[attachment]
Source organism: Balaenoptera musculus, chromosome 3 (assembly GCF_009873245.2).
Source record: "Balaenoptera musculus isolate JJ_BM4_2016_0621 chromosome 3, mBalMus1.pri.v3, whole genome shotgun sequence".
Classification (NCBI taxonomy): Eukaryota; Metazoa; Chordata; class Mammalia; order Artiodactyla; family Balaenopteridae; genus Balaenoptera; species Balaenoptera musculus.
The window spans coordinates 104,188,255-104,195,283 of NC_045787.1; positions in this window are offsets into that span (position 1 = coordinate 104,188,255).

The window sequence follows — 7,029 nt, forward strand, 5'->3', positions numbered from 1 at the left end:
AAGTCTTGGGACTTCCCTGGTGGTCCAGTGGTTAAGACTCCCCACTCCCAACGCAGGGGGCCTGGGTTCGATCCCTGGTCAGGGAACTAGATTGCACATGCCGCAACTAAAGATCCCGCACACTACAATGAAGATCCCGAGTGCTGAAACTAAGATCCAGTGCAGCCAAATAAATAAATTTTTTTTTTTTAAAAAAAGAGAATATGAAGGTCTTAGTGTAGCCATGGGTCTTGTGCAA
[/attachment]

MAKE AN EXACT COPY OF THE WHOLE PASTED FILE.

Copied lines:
Source organism: Balaenoptera musculus, chromosome 3 (assembly GCF_009873245.2).
Source record: "Balaenoptera musculus isolate JJ_BM4_2016_0621 chromosome 3, mBalMus1.pri.v3, whole genome shotgun sequence".
Classification (NCBI taxonomy): Eukaryota; Metazoa; Chordata; class Mammalia; order Artiodactyla; family Balaenopteridae; genus Balaenoptera; species Balaenoptera musculus.
The window spans coordinates 104,188,255-104,195,283 of NC_045787.1; positions in this window are offsets into that span (position 1 = coordinate 104,188,255).

The window sequence follows — 7,029 nt, forward strand, 5'->3', positions numbered from 1 at the left end:
AAGTCTTGGGACTTCCCTGGTGGTCCAGTGGTTAAGACTCCCCACTCCCAACGCAGGGGGCCTGGGTTCGATCCCTGGTCAGGGAACTAGATTGCACATGCCGCAACTAAAGATCCCGCACACTACAATGAAGATCCCGAGTGCTGAAACTAAGATCCAGTGCAGCCAAATAAATAAATTTTTTTTTTTTAAAAAAAGAGAATATGAAGGTCTTAGTGTAGCCATGGGTCTTGTGCAA